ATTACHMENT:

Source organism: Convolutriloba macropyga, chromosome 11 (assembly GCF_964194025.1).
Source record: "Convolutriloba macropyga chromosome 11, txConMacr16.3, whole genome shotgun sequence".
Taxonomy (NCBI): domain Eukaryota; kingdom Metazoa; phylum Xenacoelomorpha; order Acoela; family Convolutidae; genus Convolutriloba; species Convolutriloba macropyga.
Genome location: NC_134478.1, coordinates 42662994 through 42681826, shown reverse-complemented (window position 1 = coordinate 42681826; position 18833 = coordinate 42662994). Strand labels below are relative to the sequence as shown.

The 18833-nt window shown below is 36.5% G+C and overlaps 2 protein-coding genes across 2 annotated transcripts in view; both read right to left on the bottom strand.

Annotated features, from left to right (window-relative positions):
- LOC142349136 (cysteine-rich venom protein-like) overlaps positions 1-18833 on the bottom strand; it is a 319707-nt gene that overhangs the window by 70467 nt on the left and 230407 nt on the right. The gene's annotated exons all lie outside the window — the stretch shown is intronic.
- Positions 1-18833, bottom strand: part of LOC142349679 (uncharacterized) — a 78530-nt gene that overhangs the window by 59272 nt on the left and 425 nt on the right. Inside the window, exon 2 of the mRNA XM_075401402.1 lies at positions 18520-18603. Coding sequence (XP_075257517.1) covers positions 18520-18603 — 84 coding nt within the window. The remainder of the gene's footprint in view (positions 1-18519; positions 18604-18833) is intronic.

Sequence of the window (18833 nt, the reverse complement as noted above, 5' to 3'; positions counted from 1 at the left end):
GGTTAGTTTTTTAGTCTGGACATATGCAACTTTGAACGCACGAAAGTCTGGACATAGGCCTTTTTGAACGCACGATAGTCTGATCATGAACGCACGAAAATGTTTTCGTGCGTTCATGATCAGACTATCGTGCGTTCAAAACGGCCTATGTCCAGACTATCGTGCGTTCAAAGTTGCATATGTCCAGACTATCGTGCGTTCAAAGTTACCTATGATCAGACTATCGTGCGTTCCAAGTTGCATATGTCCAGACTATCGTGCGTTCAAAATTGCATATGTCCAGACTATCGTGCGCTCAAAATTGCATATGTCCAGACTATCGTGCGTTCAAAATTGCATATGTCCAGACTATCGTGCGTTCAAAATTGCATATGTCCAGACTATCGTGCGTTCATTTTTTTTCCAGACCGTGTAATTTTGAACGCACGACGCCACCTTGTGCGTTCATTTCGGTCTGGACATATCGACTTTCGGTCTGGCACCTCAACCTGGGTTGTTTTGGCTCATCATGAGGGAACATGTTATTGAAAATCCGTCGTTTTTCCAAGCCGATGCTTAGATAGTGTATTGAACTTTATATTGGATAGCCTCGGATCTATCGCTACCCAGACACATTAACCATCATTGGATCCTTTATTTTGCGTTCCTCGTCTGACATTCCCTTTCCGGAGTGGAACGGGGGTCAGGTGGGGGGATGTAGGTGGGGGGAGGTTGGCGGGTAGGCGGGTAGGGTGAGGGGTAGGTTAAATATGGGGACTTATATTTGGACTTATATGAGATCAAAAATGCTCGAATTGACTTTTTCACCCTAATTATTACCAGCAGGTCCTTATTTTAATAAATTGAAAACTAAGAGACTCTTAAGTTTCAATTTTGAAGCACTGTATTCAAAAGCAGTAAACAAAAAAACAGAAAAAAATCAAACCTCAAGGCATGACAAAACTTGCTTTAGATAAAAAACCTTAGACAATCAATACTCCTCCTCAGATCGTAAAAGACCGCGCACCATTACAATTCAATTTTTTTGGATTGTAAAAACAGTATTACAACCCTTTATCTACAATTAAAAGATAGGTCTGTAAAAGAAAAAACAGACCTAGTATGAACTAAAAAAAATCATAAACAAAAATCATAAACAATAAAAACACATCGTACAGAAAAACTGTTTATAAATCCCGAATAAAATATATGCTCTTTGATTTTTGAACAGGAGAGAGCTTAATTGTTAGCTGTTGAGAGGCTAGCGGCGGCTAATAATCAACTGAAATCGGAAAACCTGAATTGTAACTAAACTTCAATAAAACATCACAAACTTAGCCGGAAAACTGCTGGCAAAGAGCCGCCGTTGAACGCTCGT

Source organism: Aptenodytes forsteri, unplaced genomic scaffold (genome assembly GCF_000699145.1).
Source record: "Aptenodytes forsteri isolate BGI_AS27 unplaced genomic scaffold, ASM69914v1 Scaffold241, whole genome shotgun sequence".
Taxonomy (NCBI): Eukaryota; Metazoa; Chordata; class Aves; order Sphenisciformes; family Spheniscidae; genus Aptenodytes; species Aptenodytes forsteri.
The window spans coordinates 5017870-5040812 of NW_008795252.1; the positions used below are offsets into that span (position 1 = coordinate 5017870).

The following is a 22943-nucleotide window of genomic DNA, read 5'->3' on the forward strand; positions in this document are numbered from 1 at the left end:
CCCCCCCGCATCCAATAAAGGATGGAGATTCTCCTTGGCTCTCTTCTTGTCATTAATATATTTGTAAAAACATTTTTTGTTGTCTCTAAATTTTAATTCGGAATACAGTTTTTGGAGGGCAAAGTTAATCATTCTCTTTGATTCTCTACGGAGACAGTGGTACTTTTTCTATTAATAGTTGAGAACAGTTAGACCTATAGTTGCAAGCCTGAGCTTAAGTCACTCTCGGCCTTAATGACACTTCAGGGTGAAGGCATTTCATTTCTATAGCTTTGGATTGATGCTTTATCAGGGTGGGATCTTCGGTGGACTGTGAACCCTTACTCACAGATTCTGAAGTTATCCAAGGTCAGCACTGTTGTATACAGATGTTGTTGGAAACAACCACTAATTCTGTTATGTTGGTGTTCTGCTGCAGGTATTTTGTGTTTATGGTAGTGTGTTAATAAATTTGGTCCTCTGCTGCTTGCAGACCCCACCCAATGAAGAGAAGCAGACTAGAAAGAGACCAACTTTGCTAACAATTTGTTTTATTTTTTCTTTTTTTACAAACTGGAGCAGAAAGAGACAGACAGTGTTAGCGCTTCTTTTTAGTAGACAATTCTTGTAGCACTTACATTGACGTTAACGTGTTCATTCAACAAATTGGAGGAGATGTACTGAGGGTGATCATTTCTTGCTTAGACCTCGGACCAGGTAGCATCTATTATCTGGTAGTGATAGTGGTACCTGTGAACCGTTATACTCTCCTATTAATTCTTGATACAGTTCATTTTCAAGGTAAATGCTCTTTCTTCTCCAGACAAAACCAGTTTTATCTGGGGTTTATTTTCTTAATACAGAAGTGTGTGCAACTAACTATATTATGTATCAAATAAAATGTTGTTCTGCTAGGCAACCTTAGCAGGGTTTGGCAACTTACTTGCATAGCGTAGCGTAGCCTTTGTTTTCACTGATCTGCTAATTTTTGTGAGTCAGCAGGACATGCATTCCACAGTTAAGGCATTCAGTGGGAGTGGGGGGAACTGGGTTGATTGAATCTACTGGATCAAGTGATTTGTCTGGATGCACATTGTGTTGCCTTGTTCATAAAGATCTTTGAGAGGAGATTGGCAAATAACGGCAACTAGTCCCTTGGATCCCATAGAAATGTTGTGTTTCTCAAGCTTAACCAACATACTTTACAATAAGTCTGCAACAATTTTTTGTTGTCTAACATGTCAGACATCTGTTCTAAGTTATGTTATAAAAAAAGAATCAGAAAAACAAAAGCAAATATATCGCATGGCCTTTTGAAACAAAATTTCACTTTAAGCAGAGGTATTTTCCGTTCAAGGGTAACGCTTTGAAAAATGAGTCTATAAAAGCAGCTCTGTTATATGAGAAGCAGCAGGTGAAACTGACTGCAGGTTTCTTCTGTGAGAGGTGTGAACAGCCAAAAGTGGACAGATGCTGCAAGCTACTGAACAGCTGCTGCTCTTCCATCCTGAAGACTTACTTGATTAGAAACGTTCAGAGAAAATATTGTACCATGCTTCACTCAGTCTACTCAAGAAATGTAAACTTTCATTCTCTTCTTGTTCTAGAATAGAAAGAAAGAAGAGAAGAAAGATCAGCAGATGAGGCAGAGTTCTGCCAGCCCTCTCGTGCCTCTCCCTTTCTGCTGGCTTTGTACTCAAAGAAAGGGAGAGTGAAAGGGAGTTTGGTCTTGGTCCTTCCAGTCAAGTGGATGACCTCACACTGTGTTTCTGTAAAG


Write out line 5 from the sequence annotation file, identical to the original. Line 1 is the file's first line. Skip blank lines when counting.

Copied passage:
The 18833-nt window shown below is 36.5% G+C and overlaps 2 protein-coding genes across 2 annotated transcripts in view; both read right to left on the bottom strand.